The gains in BHP, Anglo and Rio also paced an advance in the pan-European STOXX 600, which rose 1.3pc to its highest since late February 2020.

The miners lifted in sync with copper, which jumped to its highest since 2012. Three-month copper on the London Metal Exchange was up 0.8pc at $US8395 a tonne at 1700 GMT, its highest since September 2012.

“There’s a very, very strong focus on reflation and there’s also a feeling that Chinese demand is not going to be as weak as in previous new years because travel restrictions are keeping more production capacity open,” said Ole Hansen, head of commodity strategy at Saxo Bank in Copenhagen.

Hansen said the technical picture for copper was bullish because of an uptrend channel that has persisted since last March.

“The upper bound of that channel is $US8700, so there’s another $US300 and that’s going to be the next target for copper,” he said.

ANZ has set a 12-month target price of $US9000 a tonne for the metal often used as a gauge of global economic health.

“With environmental policies accelerating the use of copper, we see the market remaining tight this year,” said Daniel Hynes, senior commodity strategist at ANZ.

Brent oil hit a session peak of $US63.76, its highest since January 22 last year. Russian Deputy Prime Minister Alexander Novak said the global oil market is on a recovery path and prices this year could average $US45-$US60 a barrel.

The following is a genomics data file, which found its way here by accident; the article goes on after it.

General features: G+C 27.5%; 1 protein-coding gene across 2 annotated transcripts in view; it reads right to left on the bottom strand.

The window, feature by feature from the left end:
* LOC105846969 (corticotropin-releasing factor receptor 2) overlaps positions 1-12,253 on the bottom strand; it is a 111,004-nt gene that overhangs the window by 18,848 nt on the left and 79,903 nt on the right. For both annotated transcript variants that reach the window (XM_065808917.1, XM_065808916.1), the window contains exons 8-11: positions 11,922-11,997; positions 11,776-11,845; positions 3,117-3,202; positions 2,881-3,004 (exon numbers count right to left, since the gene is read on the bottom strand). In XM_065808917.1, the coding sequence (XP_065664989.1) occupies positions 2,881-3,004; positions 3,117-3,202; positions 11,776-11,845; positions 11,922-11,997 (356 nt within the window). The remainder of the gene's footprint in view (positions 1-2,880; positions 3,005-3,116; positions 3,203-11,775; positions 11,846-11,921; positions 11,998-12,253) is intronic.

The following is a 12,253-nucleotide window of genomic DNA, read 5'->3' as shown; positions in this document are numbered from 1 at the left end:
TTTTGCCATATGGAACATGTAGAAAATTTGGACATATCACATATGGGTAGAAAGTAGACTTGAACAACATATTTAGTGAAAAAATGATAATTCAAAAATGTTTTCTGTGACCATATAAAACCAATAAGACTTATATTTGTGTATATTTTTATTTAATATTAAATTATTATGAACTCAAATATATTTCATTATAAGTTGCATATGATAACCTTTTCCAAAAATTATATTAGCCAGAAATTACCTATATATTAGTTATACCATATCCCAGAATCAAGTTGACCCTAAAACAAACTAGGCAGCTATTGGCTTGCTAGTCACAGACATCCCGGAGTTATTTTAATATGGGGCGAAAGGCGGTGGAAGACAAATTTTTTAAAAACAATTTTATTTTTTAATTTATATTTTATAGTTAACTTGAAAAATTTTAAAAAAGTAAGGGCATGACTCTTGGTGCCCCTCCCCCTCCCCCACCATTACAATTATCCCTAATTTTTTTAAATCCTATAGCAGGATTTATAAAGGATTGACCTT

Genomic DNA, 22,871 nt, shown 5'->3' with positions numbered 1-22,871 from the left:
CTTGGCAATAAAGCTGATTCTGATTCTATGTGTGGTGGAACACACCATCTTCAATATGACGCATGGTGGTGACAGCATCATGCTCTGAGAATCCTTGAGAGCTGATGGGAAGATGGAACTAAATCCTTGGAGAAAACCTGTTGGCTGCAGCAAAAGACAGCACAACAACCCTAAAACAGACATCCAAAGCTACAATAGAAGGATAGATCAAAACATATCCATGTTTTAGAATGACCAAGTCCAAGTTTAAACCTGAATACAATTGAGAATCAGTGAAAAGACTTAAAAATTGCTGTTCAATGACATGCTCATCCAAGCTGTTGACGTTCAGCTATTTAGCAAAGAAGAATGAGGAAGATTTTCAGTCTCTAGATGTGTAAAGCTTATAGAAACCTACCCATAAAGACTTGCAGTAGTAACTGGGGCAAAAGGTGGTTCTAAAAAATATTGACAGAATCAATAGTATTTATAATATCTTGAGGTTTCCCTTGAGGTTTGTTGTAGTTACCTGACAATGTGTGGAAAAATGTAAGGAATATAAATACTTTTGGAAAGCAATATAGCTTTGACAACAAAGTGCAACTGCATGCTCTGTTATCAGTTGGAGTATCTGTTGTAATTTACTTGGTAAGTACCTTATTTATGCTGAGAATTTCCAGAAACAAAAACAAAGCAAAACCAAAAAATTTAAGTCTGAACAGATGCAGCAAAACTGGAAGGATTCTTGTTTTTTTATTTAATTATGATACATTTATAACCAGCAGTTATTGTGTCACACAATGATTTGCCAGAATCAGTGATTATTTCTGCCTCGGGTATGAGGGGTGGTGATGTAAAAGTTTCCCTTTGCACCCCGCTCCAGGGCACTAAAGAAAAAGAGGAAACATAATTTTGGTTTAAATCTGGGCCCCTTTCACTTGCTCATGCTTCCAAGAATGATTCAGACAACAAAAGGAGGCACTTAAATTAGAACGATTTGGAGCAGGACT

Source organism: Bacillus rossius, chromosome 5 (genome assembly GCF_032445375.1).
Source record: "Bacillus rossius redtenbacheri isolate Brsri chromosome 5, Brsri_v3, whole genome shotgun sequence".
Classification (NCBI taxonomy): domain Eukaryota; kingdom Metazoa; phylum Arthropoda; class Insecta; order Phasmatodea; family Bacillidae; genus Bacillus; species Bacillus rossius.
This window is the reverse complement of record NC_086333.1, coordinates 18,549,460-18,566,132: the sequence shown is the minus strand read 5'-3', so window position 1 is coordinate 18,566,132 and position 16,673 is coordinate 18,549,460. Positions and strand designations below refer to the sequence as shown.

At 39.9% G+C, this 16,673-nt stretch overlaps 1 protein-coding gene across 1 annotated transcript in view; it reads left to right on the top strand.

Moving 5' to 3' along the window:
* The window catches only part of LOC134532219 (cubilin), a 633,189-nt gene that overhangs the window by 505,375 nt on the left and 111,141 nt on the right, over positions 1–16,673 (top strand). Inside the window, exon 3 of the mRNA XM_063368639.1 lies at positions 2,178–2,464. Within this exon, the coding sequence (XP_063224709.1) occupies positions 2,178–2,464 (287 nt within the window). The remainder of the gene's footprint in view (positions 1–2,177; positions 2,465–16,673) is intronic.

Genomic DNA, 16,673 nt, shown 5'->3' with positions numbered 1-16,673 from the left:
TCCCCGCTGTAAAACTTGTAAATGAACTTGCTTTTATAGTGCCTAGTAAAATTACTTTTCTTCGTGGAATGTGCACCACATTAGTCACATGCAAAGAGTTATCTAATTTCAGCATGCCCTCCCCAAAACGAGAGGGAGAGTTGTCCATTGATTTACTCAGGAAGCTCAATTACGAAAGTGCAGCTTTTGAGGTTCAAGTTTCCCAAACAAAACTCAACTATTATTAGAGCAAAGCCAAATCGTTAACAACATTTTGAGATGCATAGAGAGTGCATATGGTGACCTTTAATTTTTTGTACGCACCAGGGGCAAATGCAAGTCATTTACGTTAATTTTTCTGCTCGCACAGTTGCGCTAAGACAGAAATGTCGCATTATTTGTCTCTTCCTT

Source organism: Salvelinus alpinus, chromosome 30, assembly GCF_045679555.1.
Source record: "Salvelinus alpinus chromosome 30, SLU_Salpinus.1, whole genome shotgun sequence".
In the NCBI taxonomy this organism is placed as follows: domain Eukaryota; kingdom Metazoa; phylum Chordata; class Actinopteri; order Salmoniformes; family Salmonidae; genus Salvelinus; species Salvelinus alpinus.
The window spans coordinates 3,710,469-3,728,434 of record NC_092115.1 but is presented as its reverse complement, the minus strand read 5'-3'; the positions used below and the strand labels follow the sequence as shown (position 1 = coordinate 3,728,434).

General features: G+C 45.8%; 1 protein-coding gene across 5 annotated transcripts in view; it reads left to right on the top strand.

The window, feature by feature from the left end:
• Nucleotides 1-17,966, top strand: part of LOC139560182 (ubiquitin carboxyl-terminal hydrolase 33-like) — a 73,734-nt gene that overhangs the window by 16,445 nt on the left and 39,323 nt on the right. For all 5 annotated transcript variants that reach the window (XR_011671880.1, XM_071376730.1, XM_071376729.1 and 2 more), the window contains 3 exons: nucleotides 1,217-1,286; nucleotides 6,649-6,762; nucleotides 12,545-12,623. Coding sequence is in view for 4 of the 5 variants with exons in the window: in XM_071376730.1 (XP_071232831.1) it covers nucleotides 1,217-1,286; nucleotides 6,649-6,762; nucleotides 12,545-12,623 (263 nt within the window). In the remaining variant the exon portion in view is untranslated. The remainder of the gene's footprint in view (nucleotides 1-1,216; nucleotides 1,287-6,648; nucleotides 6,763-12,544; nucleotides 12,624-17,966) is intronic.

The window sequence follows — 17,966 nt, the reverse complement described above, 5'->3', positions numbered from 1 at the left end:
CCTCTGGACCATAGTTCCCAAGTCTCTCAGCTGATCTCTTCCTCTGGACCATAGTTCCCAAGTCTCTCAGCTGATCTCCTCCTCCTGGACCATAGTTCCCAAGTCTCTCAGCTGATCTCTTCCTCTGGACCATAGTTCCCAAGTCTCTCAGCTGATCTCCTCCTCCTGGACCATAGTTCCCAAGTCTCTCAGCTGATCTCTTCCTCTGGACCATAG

Bitcoin was trading near $US48,600; it trade in a rough $US3000 range the last 24 hours.

Oanda’s Jeffrey Halley said bitcoin investors will need to accept continually volatility: “Bitcoin will probably go up above $US50,000 this week, or perhaps in the next 30 minutes.”

Today’s agenda

Local: Payroll jobs and wages week end January 30

Overseas data: Euro zone fourth quarter GDP, ZEW expectations February; New York Empire manufacturing February

Market highlights

ASX futures up 27 points or 0.4% to 6832 near 4.45am AEDT

  • AUD +0.3% to 77.87 US cents
  • Bitcoin at $US48,630 near 4.45am AEDT
  • Wall St closed for Presidents Day
  • In Europe: Stoxx 50 +1% FTSE +2.5% CAC +1.5% DAX +0.4%
  • Spot gold -0.3% to $US1818.01/oz at 12.46pm New York time
  • Brent crude +1.3% to $US63.26 a barrel
  • US oil +1.2% to $US60.18 a barrel
  • Iron ore flat at $US166.88 a tonne
  • 2-year yield: US 0.11% Australia 0.09%
  • 5-year yield: US 0.49% Australia 0.57%
  • 10-year yield: US 1.21% Australia 1.32% Germany -0.38%

From today’s Financial Review

Why this bull market could leave the dotcom bubble in its dust: The new breed of investment stars – led by ARK Investment’s Cathie Wood – are delivering returns of which the dotcom heroes could only dream.

Call for ASIC to probe Crown directors’ failure to act: Legal experts say the corporate regulator should investigate if Crown directors breached their duties and whether Helen Coonan is a suitable interim chief executive.

United States